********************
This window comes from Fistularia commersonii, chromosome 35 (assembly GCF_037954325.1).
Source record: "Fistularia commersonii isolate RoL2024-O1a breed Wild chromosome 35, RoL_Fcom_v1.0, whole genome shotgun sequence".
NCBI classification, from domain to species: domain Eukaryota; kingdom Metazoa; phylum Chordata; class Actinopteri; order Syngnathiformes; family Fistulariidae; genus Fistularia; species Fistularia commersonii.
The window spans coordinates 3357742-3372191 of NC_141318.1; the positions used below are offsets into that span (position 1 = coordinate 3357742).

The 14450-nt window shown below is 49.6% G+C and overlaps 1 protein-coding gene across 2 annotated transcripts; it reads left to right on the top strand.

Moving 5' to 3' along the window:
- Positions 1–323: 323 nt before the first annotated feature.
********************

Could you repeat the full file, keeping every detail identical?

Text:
This window comes from Fistularia commersonii, chromosome 35 (assembly GCF_037954325.1).
Source record: "Fistularia commersonii isolate RoL2024-O1a breed Wild chromosome 35, RoL_Fcom_v1.0, whole genome shotgun sequence".
NCBI classification, from domain to species: domain Eukaryota; kingdom Metazoa; phylum Chordata; class Actinopteri; order Syngnathiformes; family Fistulariidae; genus Fistularia; species Fistularia commersonii.
The window spans coordinates 3357742-3372191 of NC_141318.1; the positions used below are offsets into that span (position 1 = coordinate 3357742).

The 14450-nt window shown below is 49.6% G+C and overlaps 1 protein-coding gene across 2 annotated transcripts; it reads left to right on the top strand.

Moving 5' to 3' along the window:
- Positions 1–323: 323 nt before the first annotated feature.